PostED ON OCTOBER 11
An auditorium packed to the rafters celebrated the memory of the late director last night with uncommon emotion.
Has the memorial of a departed artist ever given rise to such a joyous evening? First of all, is Bertrand Tavernier really deceased? His images and words are still circulating in the air, filling the streets. All the more so here in Lyon, which he helped put on the map of world cinema, this city of the Lumière Institute, its biggest gem. The evening began - and concluded - with a standing ovation, even before a single word was spoken. This was followed by a journey through his films, curated and presented by Thierry Frémaux, who was steady on his feet, but whose voice occasionally gave away uncharacteristic emotion during what he described as a "secular mass", held "so that we remember what he brought to the city of Lyon, to art in general".
The Director of the Lumière Institute continued, "Many of us have seen our lives change through knowing him; I was among the first to be surprised by that press conference [given in 1982- editor’s note] in the basement of the Château Lumière, announcing the creation of the Institute.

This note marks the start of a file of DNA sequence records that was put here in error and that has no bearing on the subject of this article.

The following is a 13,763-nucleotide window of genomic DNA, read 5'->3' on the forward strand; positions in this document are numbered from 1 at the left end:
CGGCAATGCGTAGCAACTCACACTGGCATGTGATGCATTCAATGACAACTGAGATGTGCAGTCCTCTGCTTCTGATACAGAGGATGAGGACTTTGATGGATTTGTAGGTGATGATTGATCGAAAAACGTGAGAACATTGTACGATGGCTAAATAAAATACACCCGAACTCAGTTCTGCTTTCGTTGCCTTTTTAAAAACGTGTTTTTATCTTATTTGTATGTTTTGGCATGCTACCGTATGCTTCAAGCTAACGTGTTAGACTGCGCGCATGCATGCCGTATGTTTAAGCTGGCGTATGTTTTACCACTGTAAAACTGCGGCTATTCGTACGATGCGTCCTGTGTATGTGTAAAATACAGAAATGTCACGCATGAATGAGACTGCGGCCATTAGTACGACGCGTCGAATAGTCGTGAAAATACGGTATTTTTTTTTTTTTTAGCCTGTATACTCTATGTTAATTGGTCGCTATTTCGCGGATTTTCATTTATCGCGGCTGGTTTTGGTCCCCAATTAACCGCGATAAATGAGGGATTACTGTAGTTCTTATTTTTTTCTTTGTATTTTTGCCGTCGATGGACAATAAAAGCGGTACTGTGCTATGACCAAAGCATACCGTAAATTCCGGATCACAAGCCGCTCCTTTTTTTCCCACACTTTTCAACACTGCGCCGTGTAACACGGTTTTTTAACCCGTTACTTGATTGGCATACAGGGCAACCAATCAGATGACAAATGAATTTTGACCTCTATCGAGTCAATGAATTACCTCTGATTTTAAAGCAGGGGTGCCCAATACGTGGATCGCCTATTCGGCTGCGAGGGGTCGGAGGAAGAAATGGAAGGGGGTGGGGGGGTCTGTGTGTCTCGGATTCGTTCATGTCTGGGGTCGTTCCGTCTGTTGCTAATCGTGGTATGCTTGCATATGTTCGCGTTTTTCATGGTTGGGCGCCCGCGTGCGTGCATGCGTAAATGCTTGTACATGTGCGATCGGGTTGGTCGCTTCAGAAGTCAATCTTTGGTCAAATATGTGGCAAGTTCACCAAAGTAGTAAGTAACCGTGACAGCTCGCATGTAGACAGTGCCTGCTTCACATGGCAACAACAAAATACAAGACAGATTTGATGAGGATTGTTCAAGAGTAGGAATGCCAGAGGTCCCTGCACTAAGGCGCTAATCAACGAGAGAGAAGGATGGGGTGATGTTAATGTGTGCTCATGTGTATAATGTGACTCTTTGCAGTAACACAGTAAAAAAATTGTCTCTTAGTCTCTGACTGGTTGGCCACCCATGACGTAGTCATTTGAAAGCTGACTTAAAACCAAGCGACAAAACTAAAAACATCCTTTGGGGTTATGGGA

Samuel Le Bihan, Jacques Gamblin and Raphaël Personnaz read fragments
from Bertrand Tavernier's unfinished autobiography
© Olivier Chassignole
Between the film extracts – from The Judge and the Assassin, Spoiled Children, ‘Round Midnight - frequent musical interludes punctuated the evening to honour this afficionado of jazz, thanks to the celestial participation of the Henri Texier trio, or Jeanne Cherhal. The high point was undoubtedly the reading of the unpublished pages of his unfinished autobiography. Each in turn, standing in front of a microphone, with no fanfare, only the light bathing their faces in muted tones, Raphaël Personnaz, Jacques Gamblin and Samuel Le Bihan read extracts, including one on the death of Tavernier’s friend, Didier Bezace. "He has gone," he had written, "to join the circle of men who surround me and who are, by the force of things, more and more numerous. I loved his willingness to share, without pedantry, without dogmatic or moralising discourse". Bezace loved the "contact with the audience without ever trying to flatter it". Clearly, by evoking his friend who had died just a year before him, Bertrand Tavernier was creating something of a disguised self-portrait, in the twilight of his life.
© Olivier Chassignole